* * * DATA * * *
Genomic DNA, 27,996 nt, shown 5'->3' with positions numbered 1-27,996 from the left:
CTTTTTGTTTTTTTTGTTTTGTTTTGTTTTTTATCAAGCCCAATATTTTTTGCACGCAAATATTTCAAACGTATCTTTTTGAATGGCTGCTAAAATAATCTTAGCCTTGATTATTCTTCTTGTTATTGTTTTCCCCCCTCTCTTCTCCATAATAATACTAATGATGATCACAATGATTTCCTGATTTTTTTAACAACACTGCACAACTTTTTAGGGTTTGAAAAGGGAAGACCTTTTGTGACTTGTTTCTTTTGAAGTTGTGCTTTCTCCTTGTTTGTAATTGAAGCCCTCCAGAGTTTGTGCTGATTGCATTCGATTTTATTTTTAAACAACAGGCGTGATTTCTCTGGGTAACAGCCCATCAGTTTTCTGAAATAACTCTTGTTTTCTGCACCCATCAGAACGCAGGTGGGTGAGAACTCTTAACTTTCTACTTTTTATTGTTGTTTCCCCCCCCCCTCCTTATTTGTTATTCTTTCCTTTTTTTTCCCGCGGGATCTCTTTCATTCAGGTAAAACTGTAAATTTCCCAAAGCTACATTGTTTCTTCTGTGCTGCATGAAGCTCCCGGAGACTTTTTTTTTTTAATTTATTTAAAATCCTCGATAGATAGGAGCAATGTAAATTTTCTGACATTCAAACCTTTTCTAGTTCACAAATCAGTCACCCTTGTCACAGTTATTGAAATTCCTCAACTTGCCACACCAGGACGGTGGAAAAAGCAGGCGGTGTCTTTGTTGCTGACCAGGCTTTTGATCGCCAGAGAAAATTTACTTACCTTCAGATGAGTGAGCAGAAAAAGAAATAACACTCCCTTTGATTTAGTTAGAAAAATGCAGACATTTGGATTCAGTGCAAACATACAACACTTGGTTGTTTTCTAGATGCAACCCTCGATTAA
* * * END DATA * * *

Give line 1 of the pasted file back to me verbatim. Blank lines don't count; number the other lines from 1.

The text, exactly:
Genomic DNA, 27,996 nt, shown 5'->3' with positions numbered 1-27,996 from the left: